I came here because I wanted more from the rest of my life than badminton, said Gunawan, who partners with 2004 U.S. Olympian Howard Bach for their first doubles match at 9 tonight.
I was looking at turning 30, and I had spent 25 years playing the sport. Eti had a brother here and wanted to come to America. I wanted to get married, have a family, grow the sport and improve the rest of my life.
Tony and Eti married at the Monte Carlo Resort and Casino wedding chapel in Las Vegas in 2002.
No Elvises, he joked.
They moved into a one-bedroom apartment in Fullerton and joined the Orange County Badminton Club, where Tony trains and both coach.
Club founder Don Chew introduced the Gunawans to members who happily prepared meals and offered them advice. Fellow coach Ignatius Rusli gave them a refrigerator.
Eti Gunawan began working as a financial services professional at the Brea office of New York Life. Tony Gunawan, who had trained full time from 1993 to 2001, went back to school, first to learn English at Santa Ana College, then to study computer engineering at DeVry University and Westwood College.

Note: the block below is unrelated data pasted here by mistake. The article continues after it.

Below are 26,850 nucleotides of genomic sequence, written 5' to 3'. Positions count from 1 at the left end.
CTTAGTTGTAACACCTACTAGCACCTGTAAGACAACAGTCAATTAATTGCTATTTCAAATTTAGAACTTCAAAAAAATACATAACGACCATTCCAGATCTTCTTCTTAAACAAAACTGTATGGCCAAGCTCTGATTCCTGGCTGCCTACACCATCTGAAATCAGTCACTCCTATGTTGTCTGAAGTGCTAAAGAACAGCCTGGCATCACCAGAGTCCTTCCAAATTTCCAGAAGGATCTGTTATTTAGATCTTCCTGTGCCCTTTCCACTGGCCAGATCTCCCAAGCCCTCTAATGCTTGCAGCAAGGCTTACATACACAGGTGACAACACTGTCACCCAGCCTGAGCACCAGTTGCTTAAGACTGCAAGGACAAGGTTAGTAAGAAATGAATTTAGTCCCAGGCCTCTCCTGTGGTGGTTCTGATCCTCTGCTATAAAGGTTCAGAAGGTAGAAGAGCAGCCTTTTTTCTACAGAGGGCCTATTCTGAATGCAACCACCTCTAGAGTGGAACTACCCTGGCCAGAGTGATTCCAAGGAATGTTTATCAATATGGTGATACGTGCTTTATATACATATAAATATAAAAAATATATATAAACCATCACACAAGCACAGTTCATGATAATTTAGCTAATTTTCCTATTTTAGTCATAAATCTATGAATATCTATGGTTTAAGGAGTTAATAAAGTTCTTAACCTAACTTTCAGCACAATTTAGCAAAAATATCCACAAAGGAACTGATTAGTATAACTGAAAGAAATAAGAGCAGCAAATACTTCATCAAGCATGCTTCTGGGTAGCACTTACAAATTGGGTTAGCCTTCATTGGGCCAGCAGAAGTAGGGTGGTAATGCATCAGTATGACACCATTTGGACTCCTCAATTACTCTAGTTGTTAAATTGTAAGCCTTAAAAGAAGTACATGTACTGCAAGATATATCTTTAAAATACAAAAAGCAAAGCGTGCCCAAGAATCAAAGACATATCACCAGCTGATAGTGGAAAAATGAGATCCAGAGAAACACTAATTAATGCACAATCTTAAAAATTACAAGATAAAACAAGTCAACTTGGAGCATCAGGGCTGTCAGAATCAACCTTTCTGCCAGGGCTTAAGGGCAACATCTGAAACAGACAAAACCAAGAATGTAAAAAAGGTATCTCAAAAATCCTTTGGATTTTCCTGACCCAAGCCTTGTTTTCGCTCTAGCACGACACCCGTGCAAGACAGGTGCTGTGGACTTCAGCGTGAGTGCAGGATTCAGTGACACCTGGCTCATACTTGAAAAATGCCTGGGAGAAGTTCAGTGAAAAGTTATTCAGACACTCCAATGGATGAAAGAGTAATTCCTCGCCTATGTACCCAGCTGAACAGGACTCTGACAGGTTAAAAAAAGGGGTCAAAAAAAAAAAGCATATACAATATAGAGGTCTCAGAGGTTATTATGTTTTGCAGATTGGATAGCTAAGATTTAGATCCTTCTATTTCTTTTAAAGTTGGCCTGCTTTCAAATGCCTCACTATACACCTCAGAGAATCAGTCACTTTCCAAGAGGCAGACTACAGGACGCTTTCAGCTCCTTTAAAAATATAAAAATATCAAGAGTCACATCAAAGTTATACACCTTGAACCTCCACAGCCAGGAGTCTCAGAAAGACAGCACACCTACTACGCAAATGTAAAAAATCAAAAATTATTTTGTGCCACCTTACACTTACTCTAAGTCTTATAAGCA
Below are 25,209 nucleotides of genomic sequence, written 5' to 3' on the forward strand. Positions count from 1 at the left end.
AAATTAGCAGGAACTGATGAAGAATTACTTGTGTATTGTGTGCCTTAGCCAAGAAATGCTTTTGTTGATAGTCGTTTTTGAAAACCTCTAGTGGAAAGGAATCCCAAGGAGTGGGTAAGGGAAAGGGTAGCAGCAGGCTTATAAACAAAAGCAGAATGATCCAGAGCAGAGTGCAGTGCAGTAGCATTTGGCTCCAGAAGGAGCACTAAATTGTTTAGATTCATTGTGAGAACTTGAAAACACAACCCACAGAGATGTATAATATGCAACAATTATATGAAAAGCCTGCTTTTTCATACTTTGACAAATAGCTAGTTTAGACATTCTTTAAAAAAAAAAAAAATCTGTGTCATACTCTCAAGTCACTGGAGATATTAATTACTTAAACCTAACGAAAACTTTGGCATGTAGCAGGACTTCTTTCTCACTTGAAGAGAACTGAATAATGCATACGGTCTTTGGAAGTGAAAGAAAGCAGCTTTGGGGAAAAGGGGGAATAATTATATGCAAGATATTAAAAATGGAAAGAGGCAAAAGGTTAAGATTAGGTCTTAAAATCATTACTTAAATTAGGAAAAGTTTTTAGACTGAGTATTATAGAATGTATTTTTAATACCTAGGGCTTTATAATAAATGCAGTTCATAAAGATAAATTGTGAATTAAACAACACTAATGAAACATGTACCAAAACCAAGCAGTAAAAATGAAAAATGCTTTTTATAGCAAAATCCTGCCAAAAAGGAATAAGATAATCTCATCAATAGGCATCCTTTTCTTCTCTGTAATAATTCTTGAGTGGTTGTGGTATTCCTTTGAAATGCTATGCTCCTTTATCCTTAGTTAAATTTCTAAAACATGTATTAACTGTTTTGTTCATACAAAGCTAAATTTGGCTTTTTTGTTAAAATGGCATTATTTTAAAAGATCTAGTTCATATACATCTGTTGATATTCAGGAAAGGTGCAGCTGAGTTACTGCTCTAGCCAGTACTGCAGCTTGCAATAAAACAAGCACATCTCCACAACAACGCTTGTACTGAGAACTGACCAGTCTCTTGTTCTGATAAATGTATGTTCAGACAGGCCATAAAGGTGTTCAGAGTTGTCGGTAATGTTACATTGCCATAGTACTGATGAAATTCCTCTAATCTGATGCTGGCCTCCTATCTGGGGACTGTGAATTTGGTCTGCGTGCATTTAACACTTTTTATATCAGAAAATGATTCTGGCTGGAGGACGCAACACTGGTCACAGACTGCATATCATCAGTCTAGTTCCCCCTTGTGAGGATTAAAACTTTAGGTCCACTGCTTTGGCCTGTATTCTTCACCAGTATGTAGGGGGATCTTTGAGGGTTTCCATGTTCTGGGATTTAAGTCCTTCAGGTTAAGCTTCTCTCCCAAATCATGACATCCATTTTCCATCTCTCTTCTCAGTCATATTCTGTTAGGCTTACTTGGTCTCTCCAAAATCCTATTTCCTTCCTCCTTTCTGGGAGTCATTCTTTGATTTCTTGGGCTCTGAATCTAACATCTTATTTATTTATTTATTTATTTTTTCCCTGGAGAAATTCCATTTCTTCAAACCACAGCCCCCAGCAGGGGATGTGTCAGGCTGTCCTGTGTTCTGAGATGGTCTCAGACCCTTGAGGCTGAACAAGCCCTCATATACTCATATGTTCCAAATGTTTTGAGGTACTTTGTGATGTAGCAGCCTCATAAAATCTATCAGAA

That was scary for me, he said. I hadn't gone to school in more than 10 years, and here I was struggling to open a book and focus on something as complicated as computers. I needed challenges like badminton gave me.
His wife would come home at night to find he had disassembled a broken printer, taken apart their computer, rebuilt the entire system or devoted three hours and several chafed fingertips to playing the adventure game God of War on the Sony PlayStation 2.
He's so cute, and he's my best friend, so it's a little strange watching him make the adjustment to a different life, said Eti, 29.
Their first date was in a mall restaurant in Jakarta, Indonesia, in 1999. She had never seen so Tony nervous - eyes darting, forehead beading with sweat.
Are you all right? she asked. He had forgotten his wallet and didn't know how to excuse himself to sprint back to the car to retrieve it.
Away from badminton, Tony is like a little boy, she said. Everything is new.